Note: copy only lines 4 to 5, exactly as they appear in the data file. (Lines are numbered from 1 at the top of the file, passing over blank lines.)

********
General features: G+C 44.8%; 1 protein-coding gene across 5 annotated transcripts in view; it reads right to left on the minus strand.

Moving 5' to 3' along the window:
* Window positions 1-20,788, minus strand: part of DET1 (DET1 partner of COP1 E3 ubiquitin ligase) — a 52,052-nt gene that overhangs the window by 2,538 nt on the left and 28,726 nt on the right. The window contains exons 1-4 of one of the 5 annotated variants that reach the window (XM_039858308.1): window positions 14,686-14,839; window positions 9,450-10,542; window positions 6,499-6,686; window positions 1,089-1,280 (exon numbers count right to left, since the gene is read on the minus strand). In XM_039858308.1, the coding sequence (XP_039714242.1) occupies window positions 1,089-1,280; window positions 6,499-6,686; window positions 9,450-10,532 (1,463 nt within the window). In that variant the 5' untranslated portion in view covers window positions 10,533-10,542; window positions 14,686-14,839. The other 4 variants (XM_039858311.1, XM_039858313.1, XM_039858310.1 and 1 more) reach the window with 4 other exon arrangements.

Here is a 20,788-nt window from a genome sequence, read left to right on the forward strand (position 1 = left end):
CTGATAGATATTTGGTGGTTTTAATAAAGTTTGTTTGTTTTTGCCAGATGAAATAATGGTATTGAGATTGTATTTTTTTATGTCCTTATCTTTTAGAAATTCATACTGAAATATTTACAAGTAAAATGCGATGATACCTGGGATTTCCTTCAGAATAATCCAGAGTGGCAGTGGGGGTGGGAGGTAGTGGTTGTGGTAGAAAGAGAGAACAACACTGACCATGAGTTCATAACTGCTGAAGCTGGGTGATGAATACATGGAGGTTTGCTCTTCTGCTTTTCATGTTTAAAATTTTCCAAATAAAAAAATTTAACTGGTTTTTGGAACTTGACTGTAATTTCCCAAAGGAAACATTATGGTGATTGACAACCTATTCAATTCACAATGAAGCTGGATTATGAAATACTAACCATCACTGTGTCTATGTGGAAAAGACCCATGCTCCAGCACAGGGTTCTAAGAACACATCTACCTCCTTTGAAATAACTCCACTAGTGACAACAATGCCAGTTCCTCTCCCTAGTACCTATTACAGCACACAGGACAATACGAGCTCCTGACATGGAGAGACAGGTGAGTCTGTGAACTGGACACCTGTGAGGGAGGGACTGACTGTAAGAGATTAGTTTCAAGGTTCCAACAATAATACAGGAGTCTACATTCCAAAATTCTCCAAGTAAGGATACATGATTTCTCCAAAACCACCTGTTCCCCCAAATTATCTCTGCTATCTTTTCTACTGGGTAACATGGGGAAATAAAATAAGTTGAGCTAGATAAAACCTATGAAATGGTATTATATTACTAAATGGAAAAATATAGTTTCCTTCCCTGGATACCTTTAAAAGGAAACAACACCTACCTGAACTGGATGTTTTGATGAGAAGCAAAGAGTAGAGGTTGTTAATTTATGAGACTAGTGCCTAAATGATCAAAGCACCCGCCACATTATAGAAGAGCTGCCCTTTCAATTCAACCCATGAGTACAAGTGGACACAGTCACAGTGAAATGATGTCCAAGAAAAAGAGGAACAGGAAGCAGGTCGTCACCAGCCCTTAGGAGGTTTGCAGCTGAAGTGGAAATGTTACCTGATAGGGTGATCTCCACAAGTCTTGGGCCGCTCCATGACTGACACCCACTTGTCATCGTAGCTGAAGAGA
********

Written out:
Here is a 20,788-nt window from a genome sequence, read left to right on the forward strand (position 1 = left end):
CTGATAGATATTTGGTGGTTTTAATAAAGTTTGTTTGTTTTTGCCAGATGAAATAATGGTATTGAGATTGTATTTTTTTATGTCCTTATCTTTTAGAAATTCATACTGAAATATTTACAAGTAAAATGCGATGATACCTGGGATTTCCTTCAGAATAATCCAGAGTGGCAGTGGGGGTGGGAGGTAGTGGTTGTGGTAGAAAGAGAGAACAACACTGACCATGAGTTCATAACTGCTGAAGCTGGGTGATGAATACATGGAGGTTTGCTCTTCTGCTTTTCATGTTTAAAATTTTCCAAATAAAAAAATTTAACTGGTTTTTGGAACTTGACTGTAATTTCCCAAAGGAAACATTATGGTGATTGACAACCTATTCAATTCACAATGAAGCTGGATTATGAAATACTAACCATCACTGTGTCTATGTGGAAAAGACCCATGCTCCAGCACAGGGTTCTAAGAACACATCTACCTCCTTTGAAATAACTCCACTAGTGACAACAATGCCAGTTCCTCTCCCTAGTACCTATTACAGCACACAGGACAATACGAGCTCCTGACATGGAGAGACAGGTGAGTCTGTGAACTGGACACCTGTGAGGGAGGGACTGACTGTAAGAGATTAGTTTCAAGGTTCCAACAATAATACAGGAGTCTACATTCCAAAATTCTCCAAGTAAGGATACATGATTTCTCCAAAACCACCTGTTCCCCCAAATTATCTCTGCTATCTTTTCTACTGGGTAACATGGGGAAATAAAATAAGTTGAGCTAGATAAAACCTATGAAATGGTATTATATTACTAAATGGAAAAATATAGTTTCCTTCCCTGGATACCTTTAAAAGGAAACAACACCTACCTGAACTGGATGTTTTGATGAGAAGCAAAGAGTAGAGGTTGTTAATTTATGAGACTAGTGCCTAAATGATCAAAGCACCCGCCACATTATAGAAGAGCTGCCCTTTCAATTCAACCCATGAGTACAAGTGGACACAGTCACAGTGAAATGATGTCCAAGAAAAAGAGGAACAGGAAGCAGGTCGTCACCAGCCCTTAGGAGGTTTGCAGCTGAAGTGGAAATGTTACCTGATAGGGTGATCTCCACAAGTCTTGGGCCGCTCCATGACTGACACCCACTTGTCATCGTAGCTGAAGAGA